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Building, sustaining and dissolving large scale change proposal coalitions in top management teams

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posted on 15.11.2010 by Nicholas B. Griffin
Recent studies into the political aspects of large scale change in organisations have highlighted the need for a deeper understanding of managerial elites in the change context. The extant literature is guilty of conflating large scale change into a single process, and commentators describe and prescribe political processes and behaviours without differentiating between the proposal and implementation stages of change. The research presented in this thesis provides insights into the nature and characteristics of large scale change proposal coalitions and the behaviours and tactics of coalition leaders in top management teams across a range of organisational settings in the UK private sector. Data was collected and analysed using a qualitative methodology. An elite style semistructured interview schedule was used with a research sample of fifty members of top management teams drawn from across fourteen organisations in thirteen industries. The findings suggest that large scale change proposal coalitions follow a five phase lifecycle: initiate, build, sustain, dissolve, and capture and transfer. Within these phases coalition leaders tend to perform three primary roles: builder, sustainer and dissolver. The sequence of gathering support to build a coalition is heavily influenced by the hierarchical position of the builder, and the behaviours and tactics used are contingent upon whether an individual is engaged in an upward inter-tier, intra-tier, or downward inter-tier support gathering exercise. Once a large scale change proposal coalition had been established the leadership role changes from building to sustaining. Four principal types of coalition are identified: aligned coalitions, unaligned coalitions, unfocused coalitions and fragmented coalitions. Different leadership skills are required for each. Once a proposal has been approved or rejected the evidence suggests that coalitions should be dissolved as rapidly as practically possible using one or a combination of three dissolution techniques. These findings have important implications for academic enquiry and practitioners.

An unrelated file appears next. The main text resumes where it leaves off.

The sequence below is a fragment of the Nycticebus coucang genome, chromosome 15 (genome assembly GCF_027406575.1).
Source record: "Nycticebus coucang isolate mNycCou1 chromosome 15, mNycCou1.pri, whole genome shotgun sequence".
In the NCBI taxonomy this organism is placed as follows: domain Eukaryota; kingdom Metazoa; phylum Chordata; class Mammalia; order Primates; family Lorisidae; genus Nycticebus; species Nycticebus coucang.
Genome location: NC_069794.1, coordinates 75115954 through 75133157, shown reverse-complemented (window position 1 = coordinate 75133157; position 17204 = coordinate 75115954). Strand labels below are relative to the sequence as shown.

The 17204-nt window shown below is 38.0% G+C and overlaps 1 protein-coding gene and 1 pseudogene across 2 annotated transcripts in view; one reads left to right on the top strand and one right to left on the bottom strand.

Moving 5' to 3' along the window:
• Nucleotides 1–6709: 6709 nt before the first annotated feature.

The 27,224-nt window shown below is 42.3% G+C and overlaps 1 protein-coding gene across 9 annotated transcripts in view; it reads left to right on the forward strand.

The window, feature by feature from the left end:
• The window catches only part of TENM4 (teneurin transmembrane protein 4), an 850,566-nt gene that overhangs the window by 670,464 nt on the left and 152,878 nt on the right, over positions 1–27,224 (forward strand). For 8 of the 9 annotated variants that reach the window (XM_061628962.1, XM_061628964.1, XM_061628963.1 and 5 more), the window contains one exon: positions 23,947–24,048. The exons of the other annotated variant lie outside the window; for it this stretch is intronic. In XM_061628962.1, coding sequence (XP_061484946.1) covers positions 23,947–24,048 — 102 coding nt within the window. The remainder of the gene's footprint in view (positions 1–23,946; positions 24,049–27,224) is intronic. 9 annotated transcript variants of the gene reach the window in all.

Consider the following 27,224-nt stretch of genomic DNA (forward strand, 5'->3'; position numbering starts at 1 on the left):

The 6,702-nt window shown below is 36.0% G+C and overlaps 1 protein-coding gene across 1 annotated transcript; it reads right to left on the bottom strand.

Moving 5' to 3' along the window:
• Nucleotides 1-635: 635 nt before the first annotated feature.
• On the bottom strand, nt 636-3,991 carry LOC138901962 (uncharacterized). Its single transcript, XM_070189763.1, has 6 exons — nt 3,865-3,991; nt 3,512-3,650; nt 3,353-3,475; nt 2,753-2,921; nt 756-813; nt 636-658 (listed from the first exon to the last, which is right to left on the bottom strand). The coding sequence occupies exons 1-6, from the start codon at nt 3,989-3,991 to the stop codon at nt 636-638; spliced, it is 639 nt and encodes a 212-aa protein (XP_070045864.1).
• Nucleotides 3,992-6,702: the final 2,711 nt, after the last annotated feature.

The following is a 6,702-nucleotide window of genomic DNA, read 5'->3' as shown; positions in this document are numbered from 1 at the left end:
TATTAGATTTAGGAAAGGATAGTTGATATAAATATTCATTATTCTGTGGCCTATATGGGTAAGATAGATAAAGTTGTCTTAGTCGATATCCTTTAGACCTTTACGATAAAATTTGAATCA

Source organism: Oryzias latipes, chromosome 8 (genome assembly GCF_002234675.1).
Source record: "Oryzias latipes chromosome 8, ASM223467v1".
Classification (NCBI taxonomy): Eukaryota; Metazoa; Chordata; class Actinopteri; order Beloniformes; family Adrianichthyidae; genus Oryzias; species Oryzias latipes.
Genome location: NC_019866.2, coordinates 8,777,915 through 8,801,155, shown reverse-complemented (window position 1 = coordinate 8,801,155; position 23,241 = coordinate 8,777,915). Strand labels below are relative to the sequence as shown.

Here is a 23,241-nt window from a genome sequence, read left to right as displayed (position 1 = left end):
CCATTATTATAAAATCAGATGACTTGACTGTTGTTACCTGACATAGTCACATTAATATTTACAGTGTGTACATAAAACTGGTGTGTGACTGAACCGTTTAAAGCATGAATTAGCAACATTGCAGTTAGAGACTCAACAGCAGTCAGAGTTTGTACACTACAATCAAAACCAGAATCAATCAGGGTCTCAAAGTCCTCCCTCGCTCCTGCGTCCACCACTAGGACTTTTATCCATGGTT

• Business and Economics


  • Business


© Nicholas B. Griffin

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A Doctoral Thesis. Submitted in partial fulfillment of the requirements for the award of Doctor of Philosophy of Loughborough University.

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